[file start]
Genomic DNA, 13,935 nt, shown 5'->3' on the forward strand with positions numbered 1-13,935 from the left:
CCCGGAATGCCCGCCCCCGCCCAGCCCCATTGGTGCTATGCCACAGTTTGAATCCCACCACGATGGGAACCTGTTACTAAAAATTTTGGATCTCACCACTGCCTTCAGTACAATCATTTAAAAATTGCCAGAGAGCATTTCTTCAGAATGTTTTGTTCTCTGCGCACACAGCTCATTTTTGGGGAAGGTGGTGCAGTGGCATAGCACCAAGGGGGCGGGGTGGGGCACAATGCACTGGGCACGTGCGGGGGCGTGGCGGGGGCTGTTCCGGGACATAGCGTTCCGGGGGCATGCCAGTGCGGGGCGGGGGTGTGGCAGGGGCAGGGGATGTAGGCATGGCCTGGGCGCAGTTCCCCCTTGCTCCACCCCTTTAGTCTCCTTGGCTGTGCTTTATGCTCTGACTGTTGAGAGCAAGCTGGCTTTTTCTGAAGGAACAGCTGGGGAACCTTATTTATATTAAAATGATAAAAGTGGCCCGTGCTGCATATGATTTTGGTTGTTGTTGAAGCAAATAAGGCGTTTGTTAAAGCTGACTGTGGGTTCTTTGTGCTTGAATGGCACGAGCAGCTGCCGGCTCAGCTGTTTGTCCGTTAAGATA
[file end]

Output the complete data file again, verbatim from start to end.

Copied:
Genomic DNA, 13,935 nt, shown 5'->3' on the forward strand with positions numbered 1-13,935 from the left:
CCCGGAATGCCCGCCCCCGCCCAGCCCCATTGGTGCTATGCCACAGTTTGAATCCCACCACGATGGGAACCTGTTACTAAAAATTTTGGATCTCACCACTGCCTTCAGTACAATCATTTAAAAATTGCCAGAGAGCATTTCTTCAGAATGTTTTGTTCTCTGCGCACACAGCTCATTTTTGGGGAAGGTGGTGCAGTGGCATAGCACCAAGGGGGCGGGGTGGGGCACAATGCACTGGGCACGTGCGGGGGCGTGGCGGGGGCTGTTCCGGGACATAGCGTTCCGGGGGCATGCCAGTGCGGGGCGGGGGTGTGGCAGGGGCAGGGGATGTAGGCATGGCCTGGGCGCAGTTCCCCCTTGCTCCACCCCTTTAGTCTCCTTGGCTGTGCTTTATGCTCTGACTGTTGAGAGCAAGCTGGCTTTTTCTGAAGGAACAGCTGGGGAACCTTATTTATATTAAAATGATAAAAGTGGCCCGTGCTGCATATGATTTTGGTTGTTGTTGAAGCAAATAAGGCGTTTGTTAAAGCTGACTGTGGGTTCTTTGTGCTTGAATGGCACGAGCAGCTGCCGGCTCAGCTGTTTGTCCGTTAAGATA